Topics

‘Mein Kampf’ in Malaysia? Anti-Semitism Updated

“If the Jews were alone in this world, they would suffocate as much in dirt and filth, as they would carry on a detestable struggle to cheat and to ruin each other, although the complete lack of the will to sacrifice, expressed in their cowardice, would also in this instance make the fight a comedy.” So wrote Adolf Hitler in Mein Kampf.

The world’s most infamous anti-Semite, Hitler blamed the Jewish people for every conceivable problem faced by humanity. He presented a conspiracy theory with the Jewish people as the source of all the world’s ills. He presented the Jewish people as clever, but wickedly sinister. His words still hold full venom.

Evidently, the Prime Minister of Malaysia has decided to take a page from Mein Kampf. In an October 16 address to the Organization of the Islamic Conference summit, Prime Minister Mahathir Mohammad told his fellow Islamic leaders that “Jews rule the world by proxy,” and that the world’s Muslims should unite using non-violent means for a “final victory” over the Jews.

Mahathir, 77, has been in power for over two decades, and he has turned his country into the world’s 17th-ranked economy. He has often taken any opportunity to embarrass the West, but in his address to fellow Islamic leaders, Mohammad gave way to the worst forms of anti-Semitism.

“The Europeans killed six million Jews out of twelve million, but today the Jews rule the world by proxy,” Mahathir said. He went on to claim that the Jews, “get others to fight and die for them.”

Most observers agree that the Prime Minister’s speech included many positive proposals. As the conference host, he called upon the world’s Muslims to end attempts to resolve problems by violence, condemned the practice of suicide bombing, and claimed that the Islamic nations had gained “nothing” in more than a half century of fighting Israel.

Speaking of the Jews, Mahathir said, “they survived 2,000 years of pogroms not by hitting back but by thinking. They invented socialism, communism, human rights in democracy so that persecuting them would appear to be wrong, so that they can enjoy equal rights with others.”

Pointing to the power of the world’s 1.3 billion Muslims, Mahathir claimed that the Muslims “cannot be defeated by a few million Jews.”

The speech sent shockwaves through the diplomatic community. The U.S. State Department released a statement calling Mahathir’s remarks offensive and inflammatory. The foreign ministry of Israel called the speech “a desecration of the memory of six million victims of anti-Semitism.” In the most significant response, Britain summoned Malaysia’s top diplomat in London in order to express concern about the Prime Minister’s speech. The British Foreign Office released this statement: “It is unfortunate that Mahathir chose to make these remarks which we regard as unacceptable. It is particularly regrettable that some of his positive and welcome messages, such as negotiation being the right path to peace and the futility of terrorism, have been obscured and overshadowed by racist remarks.”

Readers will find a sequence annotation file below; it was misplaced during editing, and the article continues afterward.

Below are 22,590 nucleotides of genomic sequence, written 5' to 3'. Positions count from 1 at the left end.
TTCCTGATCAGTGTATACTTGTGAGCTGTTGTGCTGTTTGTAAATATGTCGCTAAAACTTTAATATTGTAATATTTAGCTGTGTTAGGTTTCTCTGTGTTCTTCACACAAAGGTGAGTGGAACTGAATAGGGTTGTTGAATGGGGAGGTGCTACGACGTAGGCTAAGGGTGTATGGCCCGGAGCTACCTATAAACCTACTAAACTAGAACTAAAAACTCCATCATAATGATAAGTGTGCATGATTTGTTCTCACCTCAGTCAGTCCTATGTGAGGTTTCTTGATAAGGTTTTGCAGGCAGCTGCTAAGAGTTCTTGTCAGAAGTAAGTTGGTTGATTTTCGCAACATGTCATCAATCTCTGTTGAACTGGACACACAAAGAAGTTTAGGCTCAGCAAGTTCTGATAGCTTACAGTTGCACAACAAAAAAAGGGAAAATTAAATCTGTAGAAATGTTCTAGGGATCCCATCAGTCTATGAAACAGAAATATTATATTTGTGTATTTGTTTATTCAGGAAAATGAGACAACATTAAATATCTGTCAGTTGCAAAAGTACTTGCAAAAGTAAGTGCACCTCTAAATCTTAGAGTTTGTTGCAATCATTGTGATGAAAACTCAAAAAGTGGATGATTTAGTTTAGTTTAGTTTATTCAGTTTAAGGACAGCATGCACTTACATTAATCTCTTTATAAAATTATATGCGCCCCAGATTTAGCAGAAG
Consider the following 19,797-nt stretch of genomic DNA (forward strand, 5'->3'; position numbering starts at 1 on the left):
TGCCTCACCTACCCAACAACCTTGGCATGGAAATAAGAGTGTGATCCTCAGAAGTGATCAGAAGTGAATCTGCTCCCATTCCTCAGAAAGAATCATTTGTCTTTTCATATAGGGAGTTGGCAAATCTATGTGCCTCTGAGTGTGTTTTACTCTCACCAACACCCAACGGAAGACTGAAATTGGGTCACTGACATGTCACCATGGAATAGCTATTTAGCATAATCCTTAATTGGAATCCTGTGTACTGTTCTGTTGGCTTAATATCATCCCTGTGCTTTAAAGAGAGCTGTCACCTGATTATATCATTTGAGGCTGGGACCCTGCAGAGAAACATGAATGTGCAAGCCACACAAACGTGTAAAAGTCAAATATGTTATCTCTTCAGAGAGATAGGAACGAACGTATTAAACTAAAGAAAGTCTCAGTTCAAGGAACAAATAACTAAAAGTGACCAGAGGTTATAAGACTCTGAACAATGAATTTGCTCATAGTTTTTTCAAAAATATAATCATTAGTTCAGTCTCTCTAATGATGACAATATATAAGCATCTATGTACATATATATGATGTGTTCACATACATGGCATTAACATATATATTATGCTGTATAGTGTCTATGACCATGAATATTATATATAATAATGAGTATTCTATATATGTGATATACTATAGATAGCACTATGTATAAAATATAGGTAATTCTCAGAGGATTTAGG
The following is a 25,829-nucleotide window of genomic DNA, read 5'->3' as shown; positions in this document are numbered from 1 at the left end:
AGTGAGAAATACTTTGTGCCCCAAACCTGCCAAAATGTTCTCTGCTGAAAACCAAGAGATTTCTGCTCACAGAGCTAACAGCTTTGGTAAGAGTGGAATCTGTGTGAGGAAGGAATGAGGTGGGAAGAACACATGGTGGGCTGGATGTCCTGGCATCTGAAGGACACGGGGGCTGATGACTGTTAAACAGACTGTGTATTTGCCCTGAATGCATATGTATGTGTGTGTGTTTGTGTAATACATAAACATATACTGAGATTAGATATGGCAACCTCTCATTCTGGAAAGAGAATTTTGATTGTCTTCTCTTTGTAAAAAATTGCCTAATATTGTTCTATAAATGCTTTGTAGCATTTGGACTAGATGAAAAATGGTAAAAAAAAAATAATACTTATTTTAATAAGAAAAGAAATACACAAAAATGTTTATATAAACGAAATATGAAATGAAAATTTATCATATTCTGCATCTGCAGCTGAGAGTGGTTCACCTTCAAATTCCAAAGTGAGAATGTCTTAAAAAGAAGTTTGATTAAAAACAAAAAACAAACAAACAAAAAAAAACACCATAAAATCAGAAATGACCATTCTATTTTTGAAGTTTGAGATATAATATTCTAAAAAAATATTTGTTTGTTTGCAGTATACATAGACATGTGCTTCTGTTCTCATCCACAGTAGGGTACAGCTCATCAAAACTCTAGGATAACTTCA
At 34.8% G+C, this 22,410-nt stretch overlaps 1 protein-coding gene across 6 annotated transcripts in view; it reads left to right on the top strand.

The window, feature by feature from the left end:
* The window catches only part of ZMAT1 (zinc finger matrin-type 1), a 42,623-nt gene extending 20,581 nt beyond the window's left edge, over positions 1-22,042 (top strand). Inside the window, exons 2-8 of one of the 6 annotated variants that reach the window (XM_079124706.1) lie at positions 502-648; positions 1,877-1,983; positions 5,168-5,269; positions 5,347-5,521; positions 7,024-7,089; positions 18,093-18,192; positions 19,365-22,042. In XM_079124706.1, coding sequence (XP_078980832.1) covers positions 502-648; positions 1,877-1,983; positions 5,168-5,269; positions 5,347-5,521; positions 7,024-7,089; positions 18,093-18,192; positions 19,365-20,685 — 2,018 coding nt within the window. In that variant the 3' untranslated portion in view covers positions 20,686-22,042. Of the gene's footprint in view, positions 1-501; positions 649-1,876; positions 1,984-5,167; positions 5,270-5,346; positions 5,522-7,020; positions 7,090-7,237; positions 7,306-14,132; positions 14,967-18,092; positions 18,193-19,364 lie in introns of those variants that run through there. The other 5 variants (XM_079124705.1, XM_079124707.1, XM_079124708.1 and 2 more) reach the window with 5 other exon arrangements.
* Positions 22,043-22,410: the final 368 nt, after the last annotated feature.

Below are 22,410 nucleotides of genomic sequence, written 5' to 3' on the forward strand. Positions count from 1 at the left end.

The Malaysian Prime Minister’s speech should serve as a signal reminder that anti-Semitism is alive and well around the globe. In particular, this speech, presented before an applauding crowd of Islamic leaders, demonstrates the fact that hatred of Jews is one of the chief unifying themes of the Islamic world.

In pondering this speech, we should remember that the audience included Afghan President Hamid Karzai, King Abullah of Jordan, Assyrian President Bashar Assad, Morocco’s King Mohammed VI, Pakistani President Pervez Musharraf and Indonesian President Megawati Sukarnoputri. Special observers included Philippine President Gloria Arroyo and Russian President Vladimir Putin. Where is their outrage?

The net result of Mahathir’s speech appeared to be the strange juxtaposition of simultaneous calls for terrorism to end and for Islam to raise up in a comprehensive effort to defeat world Judaism. Anyone confused?

The Islamic world simply cannot abide the existence of the state of Israel, but this speech demonstrates anew the vital importance of the Jewish state. In the aftermath of World War II, with the memory of the Holocaust vividly fresh, the United Nations approved the establishment of Israel as a Jewish state precisely because hatred of the Jews had led to such unspeakable horrors.

This fact was underlined the day following Mahathir’s speech when Malaysian Foreign Minister Sayed Hamid Albar apologized for any “misunderstanding” that resulted from the Prime Minister’s speech. He also claimed that no offense was intended. “I am sorry that they have misunderstood the whole thing,” Amid told the Associated Press. “The intention is not to create controversy. His intention is to show that if you ponder and sit down to think, you can be very powerful.” Really? That is a very strange explanation of the Prime Minister’s statements concerning Judaism.

Furthermore, even in apologizing for the speech, Amid pointed to Israel as the source of the problem. “The only problem with the Jews is when the State of Israel was created.” That’s a bold rewriting of history, to say the least.

The existence of the State of Israel is the greatest offense to the world’s Muslims. Their real concern is not the welfare of the Palestinians, for that beleaguered people has been as abused by the Islamic nations as by anyone else.

Prime Minister Mahathir’s remarks should serve as a powerful reminder that the State of Israel has enemies all around the world and that many Muslims see the very existence of the state–regardless of its character and behavior–as an unacceptable fact of world history.

The Prime Minister’s speech may unify the Muslim world, but it will certainly not make for peace. Our main concern should not be those who misunderstood the speech, but rather those who understood it all too well.